The Cause Of Frozen AC Units

Frozen AC units are not uncommon occurrences in San Diego, especially during the long, summer months. Unfortunately, this is not a good thing. It’s an indication that there is something wrong with your unit. Given the common occurrence, it is best to learn what might be causing it. Several different things can cause your AC unit to freeze up. Unfortunately, they are all negative and mean that something has gone wrong somewhere in your system.

Lack Of Airflow

You have to think of your air conditioning system as a live, breathing person. This is essentially what they are, given that they need room and air to breathe. If your unit is getting the proper airflow it needs, it will freeze up. That being said, there are several different reasons that your unit might not be getting the proper airflow. It could be that some of the vents are blocked, it could be clogged filters, it could be that the fans are faulty. Solution: When dealing with a frozen unit due to lack of airflow the best place to start is with the fan. Make sure the fan is running and running in the right direction. Your supply vents should be blowing out air, whereas your return vents should be sucking in air. Start by going to your thermostat, turning the fan on, and checking the flow of the unit. From here, you’ll want to check the filters then the coils. If you are still having problems, you’ll likely need the assistance of a trained professional.

Leaking Refrigerant

Unfortunately, leaking Freon or refrigerant is the number one cause for frozen units. What makes the matter even worse is, recharging the unit is usually something that requires the assistance of a trained professional. It’s not like adding Freon to a vehicle, where you have a gauge that will tell you if the system is adequately charged. You’ll have to base the charge on the ambient temperature as well as supply and return temperatures. Solution: All and all, the best way to deal with a refrigerant leak is by turning to a San Diego professional. A certified professional will be able to give you the advice that you need to proceed. Depending on the age and condition of the system, it might be best to just go ahead and swap out the whole system. This is likely true if the system is still utilizing R-22 refrigerant. It’ll cost you an arm and a leg to recharge the unit properly.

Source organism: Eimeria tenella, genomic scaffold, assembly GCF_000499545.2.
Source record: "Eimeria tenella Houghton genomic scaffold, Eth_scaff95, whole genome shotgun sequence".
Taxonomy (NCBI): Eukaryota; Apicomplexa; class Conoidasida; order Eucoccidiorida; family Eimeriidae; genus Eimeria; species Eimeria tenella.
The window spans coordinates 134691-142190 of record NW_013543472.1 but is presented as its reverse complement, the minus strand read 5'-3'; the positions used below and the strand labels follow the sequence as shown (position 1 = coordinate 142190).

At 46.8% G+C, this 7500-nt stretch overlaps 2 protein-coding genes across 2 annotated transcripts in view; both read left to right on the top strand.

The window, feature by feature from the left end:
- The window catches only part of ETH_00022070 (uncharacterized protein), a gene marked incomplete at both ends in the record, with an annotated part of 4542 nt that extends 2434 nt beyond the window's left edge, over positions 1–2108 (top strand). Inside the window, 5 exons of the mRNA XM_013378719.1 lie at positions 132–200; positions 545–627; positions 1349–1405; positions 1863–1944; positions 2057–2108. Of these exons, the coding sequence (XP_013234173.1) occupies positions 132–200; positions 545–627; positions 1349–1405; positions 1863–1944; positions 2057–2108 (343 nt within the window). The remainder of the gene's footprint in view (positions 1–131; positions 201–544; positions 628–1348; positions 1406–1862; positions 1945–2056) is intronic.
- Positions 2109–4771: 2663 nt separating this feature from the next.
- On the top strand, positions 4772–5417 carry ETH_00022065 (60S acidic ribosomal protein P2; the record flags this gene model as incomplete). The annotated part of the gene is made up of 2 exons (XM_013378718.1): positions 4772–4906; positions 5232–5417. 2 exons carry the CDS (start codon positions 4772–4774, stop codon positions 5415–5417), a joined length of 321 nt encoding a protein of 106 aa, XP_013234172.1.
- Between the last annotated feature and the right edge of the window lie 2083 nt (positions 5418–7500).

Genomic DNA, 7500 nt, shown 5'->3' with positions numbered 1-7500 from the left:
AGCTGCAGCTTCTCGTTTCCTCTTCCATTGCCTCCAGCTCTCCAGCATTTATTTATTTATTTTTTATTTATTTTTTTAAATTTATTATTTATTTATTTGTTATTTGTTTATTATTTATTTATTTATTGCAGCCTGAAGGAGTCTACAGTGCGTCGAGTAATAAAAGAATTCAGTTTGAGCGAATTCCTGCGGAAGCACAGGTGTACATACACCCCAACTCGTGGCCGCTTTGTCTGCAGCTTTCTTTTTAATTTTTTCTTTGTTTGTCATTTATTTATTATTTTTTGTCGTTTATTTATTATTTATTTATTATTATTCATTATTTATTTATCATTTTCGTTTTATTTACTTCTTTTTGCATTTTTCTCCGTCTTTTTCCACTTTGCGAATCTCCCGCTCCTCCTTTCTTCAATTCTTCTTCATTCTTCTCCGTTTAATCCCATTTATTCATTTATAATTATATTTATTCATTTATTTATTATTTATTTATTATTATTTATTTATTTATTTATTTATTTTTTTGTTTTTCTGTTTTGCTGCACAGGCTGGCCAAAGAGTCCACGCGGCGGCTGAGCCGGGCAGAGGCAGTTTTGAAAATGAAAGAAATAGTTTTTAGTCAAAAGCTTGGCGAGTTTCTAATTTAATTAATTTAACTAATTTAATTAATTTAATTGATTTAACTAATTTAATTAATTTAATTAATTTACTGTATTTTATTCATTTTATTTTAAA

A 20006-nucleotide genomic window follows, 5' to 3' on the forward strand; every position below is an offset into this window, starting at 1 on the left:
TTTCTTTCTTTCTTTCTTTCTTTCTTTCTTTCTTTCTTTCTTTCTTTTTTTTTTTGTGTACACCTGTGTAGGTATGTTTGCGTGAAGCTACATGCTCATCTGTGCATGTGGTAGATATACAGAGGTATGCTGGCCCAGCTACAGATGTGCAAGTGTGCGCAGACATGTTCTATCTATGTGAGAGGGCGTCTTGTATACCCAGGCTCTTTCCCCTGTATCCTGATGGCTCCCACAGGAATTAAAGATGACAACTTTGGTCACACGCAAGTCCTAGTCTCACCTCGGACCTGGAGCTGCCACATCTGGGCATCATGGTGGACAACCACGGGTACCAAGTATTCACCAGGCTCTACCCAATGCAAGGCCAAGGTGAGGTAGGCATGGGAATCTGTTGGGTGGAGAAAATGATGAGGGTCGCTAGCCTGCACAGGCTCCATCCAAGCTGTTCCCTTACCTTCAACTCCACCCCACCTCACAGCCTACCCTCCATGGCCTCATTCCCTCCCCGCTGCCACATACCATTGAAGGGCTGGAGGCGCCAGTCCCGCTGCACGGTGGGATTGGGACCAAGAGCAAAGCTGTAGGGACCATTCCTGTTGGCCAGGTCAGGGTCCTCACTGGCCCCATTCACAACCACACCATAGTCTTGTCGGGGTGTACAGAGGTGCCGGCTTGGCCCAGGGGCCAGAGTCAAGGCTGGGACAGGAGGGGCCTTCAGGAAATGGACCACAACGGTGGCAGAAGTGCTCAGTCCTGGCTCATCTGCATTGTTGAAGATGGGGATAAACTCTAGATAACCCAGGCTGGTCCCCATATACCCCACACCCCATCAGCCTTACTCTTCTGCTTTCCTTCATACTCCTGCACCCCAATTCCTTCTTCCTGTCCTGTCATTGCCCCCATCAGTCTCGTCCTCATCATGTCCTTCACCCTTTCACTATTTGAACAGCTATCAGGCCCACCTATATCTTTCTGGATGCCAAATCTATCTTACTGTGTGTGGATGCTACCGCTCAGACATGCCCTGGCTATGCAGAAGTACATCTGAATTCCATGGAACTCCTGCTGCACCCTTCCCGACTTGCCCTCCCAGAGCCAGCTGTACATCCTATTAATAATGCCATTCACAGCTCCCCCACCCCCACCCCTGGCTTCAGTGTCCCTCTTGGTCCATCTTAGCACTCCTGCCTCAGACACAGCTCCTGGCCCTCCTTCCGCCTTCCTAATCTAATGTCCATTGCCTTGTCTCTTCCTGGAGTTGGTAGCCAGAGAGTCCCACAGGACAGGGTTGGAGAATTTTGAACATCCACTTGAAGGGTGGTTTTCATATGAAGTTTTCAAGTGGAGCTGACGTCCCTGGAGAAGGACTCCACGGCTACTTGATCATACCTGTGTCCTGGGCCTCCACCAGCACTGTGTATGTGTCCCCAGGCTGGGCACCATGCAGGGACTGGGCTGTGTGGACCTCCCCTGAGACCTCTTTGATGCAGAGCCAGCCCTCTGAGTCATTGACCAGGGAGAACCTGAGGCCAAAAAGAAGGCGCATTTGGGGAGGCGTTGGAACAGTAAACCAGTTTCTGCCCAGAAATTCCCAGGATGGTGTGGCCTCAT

Outdoor Temperatures

Believe it or not, there might be times when your unit freezes and there’s not much you can do about it. When the temperatures drop below 60 degrees in San Diego, your system will likely freeze or frost up. That being said, it will probably be highly likely that you won’t be running the cooling cycle when the temperatures are this mild outside. Solution: If your unit is freezing when the temperature is 60 degrees F or lower outside, the only thing you can do is shut the system off, let it defrost, and then restart the system. Frozen air conditioners are a common occurrence, but the occurrence doesn’t necessarily mean that you are dealing with a serious problem. However, if the problem is left unattended it will likely turn into something serious. This is why it is always best to take a proactive approach. A proactive maintenance plan can also reduce the likelihood of frozen units, as tech will monitor your filers, ductwork, and refrigerant levels. There are plenty of HVAC contractors in San Diego that offer maintenance contracts. Techs will come out and maintenance the unit once before the summer season and once before the winter season. With this type of approach, you’ll always be prepared for the upcoming seasons.

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